There is no such thing as zero risk — and nor should there be. Human propensity to take risks has sent us to the moon, developed life-saving medicines, and is a key for our creativity.
But unmanaged risk can undermine business. There are ways to manage risk and there is an expectation that a leader takes a major role in risk mitigation’. In fact, every good leader will have a strategy to be able to achieve their vision while also managing the risk of failure.
The global standard framework for risk management has four key steps:
The most difficult part of this process is the first step: identifying the hazard or threat. This challenge is twofold. Either people don’t proactively look for the threats, or they don’t see a threat for what it is (it exists, but they fail to recognise it). Some threats are hidden, some develop over time — and some just seem to leap out of nowhere. However, there are two major flaws in the risk management process.
There is an axis on a standard risk matrix that measures the likelihood of an event occurring; from extremely likely through to rare. However, the problem with this becomes obvious if we use the example of a car accident. Someone who has never been in a car crash, imagines the likelihood of one occurring is rare, but a person who had one last week will have a completely different perception. Human beings are constrained by their imaginations, and in many cases simply can’t ‘imagine the unimaginable’. This is what adds shock to the horror of events we could not imagine happening; whether it’s a financial disaster like the collapse of Lehman Bothers or a horrifying tragedy like the attack on the Twin Towers. So, while this limitation on our imagination has a positive side that gives humans a willingness to take risks, the flip side is that it can cause ‘risk myopia’ that makes it hard to avoid, or deal with, catastrophe.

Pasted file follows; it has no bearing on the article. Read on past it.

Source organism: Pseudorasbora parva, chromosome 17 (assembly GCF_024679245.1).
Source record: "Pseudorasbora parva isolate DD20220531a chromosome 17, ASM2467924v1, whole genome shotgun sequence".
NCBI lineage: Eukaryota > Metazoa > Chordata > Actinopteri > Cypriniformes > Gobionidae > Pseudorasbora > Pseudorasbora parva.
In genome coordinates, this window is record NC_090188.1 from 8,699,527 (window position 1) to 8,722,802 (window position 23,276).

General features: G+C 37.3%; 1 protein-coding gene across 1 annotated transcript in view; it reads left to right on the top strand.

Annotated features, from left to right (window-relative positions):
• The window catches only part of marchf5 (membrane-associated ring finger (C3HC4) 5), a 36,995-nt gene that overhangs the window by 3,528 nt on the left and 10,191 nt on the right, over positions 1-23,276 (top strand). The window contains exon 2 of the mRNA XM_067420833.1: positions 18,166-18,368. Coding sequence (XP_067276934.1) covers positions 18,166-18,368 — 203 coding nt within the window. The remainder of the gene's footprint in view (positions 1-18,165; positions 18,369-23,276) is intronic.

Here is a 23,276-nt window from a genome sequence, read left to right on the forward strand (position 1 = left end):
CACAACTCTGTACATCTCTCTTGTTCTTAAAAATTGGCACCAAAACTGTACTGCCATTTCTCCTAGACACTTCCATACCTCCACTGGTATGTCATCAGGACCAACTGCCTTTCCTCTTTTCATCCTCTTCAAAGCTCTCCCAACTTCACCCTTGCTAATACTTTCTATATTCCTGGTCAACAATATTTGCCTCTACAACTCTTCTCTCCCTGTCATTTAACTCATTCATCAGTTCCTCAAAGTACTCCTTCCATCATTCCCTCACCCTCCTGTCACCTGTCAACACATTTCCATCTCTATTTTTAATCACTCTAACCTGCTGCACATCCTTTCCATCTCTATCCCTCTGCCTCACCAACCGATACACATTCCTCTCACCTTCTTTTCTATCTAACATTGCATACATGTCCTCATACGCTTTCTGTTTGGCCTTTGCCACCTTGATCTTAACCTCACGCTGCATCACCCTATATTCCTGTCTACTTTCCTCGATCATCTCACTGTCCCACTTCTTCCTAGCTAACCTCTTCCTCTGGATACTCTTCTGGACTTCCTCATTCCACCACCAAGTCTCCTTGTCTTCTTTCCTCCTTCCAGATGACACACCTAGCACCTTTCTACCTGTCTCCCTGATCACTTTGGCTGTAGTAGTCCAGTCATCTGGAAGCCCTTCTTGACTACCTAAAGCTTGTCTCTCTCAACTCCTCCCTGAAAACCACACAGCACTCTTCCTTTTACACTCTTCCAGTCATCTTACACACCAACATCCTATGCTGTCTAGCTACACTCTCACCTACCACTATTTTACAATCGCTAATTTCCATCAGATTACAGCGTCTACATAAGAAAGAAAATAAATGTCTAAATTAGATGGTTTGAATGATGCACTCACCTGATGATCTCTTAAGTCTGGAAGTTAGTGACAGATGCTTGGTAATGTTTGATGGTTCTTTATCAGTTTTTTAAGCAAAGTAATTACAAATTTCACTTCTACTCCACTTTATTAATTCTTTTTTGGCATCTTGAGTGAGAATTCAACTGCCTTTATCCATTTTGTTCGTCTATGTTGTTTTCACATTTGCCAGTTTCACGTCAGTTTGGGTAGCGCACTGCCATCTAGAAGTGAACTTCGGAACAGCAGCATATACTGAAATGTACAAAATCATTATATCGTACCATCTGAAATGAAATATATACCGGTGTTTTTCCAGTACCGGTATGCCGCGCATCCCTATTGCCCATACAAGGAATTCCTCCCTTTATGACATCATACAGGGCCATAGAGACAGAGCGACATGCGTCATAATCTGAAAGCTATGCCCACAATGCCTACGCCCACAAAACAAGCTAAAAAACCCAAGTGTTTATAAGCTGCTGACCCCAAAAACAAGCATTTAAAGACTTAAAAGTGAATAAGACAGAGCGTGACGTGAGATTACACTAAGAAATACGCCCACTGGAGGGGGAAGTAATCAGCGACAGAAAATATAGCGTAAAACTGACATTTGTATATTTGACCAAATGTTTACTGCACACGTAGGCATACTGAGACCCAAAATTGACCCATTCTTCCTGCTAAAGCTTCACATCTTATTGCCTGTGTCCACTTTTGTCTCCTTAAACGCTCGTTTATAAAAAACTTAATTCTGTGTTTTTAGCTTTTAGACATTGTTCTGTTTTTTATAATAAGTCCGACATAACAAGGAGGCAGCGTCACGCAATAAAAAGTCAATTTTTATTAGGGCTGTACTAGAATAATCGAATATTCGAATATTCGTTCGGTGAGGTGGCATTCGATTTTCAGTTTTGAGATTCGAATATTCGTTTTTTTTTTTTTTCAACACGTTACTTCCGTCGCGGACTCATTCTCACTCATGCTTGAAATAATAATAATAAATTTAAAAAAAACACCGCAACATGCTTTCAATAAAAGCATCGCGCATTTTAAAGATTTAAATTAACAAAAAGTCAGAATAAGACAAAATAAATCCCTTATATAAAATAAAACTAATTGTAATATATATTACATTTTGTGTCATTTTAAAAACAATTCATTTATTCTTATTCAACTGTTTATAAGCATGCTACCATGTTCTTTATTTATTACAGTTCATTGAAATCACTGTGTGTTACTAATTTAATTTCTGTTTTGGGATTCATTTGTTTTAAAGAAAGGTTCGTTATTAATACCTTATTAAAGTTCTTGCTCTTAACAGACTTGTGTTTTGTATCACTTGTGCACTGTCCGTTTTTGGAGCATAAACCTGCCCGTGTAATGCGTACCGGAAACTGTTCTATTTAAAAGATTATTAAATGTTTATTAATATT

The second flaw is that we generally use a risk management process that treats risks as static. The fact is, everything is in a constant state of change — and that includes risk. One minute you’re safe, and a split second later disaster can loom. In other words risk is dynamic — which is why the pilot doesn’t turn off the seatbelt sign until we are safely at the gate.
Regardless of the limitation of each part of risk management, the outcome for a business leader is the same: if they don’t see the threat, can’t imagine one or doesn’t believe it will ever come to pass, they won’t have put controls in place to mitigate the impact of a problem when it happens.
And it all comes back to the one critical leadership success factor. Leaders must have visibility and see things for what they are: the true picture. It doesn’t matter how big or small the business is, the leaders need a risk mitigation process comprising accurate information based on good visibility — otherwise they’ll find themselves in trouble. And controls only work if they are monitored and checked to make sure:
Many people view measuring risk as a measurement of paranoia; but a leader must also be able to use their imagination both in achieving vision of their business but also perceiving what could undermine or destroy it (however unlikely).
AI has the potential to be an extraordinary tool for leaders in managing risk. AI doesn’t get distracted or forget to check. It helps with the threat identification process and signals the leader with an alert when it spots a problem. Furtherer, the speed at which AI will eventually be able to scenario-plan — to ensure risk mitigation measures are effective — will surpass anything a few humans can do. Humans will be able to use their imaginations more expansively and safely when there are systems and balances to avoid myopia, complacency and disaster.
Seeing the truth isn’t a game, it’s survival.